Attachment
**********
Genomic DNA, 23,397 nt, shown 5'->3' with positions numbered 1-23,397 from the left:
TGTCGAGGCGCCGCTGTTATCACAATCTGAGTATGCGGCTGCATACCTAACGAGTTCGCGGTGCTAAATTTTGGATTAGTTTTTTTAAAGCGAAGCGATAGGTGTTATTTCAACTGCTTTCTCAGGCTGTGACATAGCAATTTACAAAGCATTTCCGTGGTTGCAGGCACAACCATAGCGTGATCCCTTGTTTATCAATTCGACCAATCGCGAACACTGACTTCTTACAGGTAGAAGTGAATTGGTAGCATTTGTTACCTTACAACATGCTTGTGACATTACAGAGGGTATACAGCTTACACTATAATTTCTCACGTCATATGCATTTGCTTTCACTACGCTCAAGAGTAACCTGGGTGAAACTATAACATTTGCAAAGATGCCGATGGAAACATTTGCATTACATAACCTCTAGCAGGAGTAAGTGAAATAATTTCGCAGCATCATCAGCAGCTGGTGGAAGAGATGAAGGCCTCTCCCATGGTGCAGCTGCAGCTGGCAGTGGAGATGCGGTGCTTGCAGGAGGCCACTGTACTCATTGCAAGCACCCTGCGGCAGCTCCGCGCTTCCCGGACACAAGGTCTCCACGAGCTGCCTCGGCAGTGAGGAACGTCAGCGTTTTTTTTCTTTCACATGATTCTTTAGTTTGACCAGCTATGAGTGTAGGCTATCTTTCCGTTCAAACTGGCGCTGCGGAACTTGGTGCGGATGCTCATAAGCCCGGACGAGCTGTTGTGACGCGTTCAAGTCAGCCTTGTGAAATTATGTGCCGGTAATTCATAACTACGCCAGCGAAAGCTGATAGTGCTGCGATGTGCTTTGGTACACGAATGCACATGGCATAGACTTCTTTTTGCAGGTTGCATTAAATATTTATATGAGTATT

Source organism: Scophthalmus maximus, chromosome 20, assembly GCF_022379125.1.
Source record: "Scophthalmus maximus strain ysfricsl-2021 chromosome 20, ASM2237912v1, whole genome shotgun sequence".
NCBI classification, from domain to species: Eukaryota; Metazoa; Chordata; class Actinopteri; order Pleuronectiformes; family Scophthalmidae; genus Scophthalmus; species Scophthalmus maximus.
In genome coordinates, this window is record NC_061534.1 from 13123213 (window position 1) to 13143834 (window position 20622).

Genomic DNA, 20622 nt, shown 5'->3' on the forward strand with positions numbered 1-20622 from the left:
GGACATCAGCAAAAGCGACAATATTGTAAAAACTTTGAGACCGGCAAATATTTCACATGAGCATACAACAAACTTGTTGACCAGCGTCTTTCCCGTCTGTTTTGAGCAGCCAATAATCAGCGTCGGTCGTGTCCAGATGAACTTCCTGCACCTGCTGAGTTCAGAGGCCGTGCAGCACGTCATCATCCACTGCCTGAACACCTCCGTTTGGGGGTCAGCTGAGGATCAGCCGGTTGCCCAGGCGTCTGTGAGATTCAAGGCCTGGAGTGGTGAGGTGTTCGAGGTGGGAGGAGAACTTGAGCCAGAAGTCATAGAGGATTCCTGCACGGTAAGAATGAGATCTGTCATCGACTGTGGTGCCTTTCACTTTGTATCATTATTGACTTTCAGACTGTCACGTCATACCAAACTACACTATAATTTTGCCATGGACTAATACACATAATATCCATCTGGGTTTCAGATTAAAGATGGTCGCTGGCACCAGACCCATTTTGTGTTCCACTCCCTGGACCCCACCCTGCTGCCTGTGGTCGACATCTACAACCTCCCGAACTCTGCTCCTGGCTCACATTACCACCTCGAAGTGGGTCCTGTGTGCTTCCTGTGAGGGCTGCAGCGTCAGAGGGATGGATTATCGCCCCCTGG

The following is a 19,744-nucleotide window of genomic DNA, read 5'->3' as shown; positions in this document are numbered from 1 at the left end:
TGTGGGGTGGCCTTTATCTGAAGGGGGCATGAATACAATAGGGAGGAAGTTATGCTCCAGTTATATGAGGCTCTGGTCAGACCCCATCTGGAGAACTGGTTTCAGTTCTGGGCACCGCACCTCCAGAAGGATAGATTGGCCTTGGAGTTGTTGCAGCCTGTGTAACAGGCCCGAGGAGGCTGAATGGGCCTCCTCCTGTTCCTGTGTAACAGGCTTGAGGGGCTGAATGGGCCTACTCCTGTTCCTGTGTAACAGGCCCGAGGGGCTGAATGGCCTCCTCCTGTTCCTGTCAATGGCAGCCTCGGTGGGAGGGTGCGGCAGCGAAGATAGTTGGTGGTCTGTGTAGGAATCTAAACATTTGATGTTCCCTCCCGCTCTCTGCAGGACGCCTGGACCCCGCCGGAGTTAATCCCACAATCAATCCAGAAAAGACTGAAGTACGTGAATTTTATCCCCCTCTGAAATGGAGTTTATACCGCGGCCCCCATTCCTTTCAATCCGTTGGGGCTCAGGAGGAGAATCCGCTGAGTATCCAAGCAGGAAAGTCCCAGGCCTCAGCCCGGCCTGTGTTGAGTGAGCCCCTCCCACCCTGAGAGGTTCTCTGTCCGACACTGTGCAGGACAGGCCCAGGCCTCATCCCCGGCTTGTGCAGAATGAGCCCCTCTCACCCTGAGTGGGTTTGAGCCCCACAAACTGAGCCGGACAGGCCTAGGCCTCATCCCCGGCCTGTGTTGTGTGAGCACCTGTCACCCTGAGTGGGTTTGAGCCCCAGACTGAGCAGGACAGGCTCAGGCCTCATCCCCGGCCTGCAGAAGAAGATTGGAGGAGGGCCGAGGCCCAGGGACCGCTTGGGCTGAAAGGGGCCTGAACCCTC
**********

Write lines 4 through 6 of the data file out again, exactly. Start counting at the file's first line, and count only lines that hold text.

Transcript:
Source record: "Scophthalmus maximus strain ysfricsl-2021 chromosome 20, ASM2237912v1, whole genome shotgun sequence".
NCBI classification, from domain to species: Eukaryota; Metazoa; Chordata; class Actinopteri; order Pleuronectiformes; family Scophthalmidae; genus Scophthalmus; species Scophthalmus maximus.
In genome coordinates, this window is record NC_061534.1 from 13123213 (window position 1) to 13143834 (window position 20622).